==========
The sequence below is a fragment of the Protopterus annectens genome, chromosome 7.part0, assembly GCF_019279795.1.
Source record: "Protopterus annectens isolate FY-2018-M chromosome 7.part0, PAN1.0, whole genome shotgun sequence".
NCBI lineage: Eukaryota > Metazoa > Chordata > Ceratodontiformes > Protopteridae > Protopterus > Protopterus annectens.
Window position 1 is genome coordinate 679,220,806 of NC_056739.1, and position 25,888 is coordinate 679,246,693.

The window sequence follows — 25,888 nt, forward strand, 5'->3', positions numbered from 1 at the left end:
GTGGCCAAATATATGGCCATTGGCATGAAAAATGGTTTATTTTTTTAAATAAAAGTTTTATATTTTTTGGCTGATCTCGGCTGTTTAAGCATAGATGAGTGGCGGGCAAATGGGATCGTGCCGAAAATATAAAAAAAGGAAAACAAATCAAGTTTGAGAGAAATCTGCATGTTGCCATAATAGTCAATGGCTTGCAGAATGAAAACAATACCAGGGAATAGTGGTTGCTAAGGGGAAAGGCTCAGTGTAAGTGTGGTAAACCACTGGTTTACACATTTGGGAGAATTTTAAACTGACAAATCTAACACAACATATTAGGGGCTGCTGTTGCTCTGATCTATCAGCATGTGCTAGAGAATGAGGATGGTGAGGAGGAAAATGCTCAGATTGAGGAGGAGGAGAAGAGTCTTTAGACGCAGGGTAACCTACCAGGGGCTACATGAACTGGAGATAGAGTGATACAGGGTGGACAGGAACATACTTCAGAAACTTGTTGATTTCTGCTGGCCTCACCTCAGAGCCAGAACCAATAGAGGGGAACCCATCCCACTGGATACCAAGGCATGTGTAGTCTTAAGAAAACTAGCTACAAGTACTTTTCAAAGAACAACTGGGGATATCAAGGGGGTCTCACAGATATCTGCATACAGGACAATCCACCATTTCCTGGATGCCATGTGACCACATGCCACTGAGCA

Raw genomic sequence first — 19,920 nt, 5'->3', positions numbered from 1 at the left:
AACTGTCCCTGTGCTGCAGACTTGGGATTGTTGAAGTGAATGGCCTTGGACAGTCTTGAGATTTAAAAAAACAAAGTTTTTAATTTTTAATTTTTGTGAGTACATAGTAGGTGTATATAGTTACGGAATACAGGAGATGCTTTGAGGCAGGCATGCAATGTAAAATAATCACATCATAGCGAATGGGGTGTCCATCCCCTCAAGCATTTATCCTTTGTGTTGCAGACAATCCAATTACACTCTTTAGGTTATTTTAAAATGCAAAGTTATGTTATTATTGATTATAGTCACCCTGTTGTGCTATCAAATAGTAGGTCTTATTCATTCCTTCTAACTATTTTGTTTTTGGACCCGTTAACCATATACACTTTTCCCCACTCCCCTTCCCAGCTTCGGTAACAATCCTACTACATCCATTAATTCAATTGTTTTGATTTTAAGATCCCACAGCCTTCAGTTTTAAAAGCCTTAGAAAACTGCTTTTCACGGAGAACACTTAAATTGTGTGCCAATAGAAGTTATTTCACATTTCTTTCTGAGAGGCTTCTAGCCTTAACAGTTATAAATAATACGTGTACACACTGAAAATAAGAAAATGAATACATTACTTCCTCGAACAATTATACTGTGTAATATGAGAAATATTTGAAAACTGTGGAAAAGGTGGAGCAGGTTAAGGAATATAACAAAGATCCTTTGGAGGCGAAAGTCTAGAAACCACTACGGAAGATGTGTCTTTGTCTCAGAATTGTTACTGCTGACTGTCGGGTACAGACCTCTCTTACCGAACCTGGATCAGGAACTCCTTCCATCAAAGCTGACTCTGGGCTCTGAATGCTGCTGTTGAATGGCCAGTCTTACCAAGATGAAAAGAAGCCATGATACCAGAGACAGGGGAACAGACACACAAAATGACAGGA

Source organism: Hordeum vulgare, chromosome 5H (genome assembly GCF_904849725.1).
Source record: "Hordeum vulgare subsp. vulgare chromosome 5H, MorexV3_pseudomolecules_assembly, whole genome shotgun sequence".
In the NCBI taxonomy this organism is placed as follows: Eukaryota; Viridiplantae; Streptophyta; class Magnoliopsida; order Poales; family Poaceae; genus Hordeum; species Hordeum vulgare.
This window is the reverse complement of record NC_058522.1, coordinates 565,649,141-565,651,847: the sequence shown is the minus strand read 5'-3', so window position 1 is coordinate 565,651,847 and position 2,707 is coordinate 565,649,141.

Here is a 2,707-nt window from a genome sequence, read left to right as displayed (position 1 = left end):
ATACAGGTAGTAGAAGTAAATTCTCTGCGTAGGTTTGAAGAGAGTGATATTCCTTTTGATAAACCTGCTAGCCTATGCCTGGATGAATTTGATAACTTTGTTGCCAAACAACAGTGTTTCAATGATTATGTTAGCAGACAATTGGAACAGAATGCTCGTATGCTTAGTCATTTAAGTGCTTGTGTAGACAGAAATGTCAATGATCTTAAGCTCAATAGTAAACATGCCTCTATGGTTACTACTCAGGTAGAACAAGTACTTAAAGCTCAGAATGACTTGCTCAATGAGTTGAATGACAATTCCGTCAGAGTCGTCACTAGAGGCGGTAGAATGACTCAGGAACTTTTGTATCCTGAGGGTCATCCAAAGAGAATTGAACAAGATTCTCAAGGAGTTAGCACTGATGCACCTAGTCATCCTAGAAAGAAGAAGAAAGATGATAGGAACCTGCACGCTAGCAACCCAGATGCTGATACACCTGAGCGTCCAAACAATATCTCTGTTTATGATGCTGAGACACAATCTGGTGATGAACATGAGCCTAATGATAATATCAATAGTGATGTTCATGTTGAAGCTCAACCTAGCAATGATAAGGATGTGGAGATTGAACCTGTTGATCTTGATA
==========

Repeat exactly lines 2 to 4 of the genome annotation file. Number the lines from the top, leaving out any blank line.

Source record: "Protopterus annectens isolate FY-2018-M chromosome 7.part0, PAN1.0, whole genome shotgun sequence".
NCBI lineage: Eukaryota > Metazoa > Chordata > Ceratodontiformes > Protopteridae > Protopterus > Protopterus annectens.
Window position 1 is genome coordinate 679,220,806 of NC_056739.1, and position 25,888 is coordinate 679,246,693.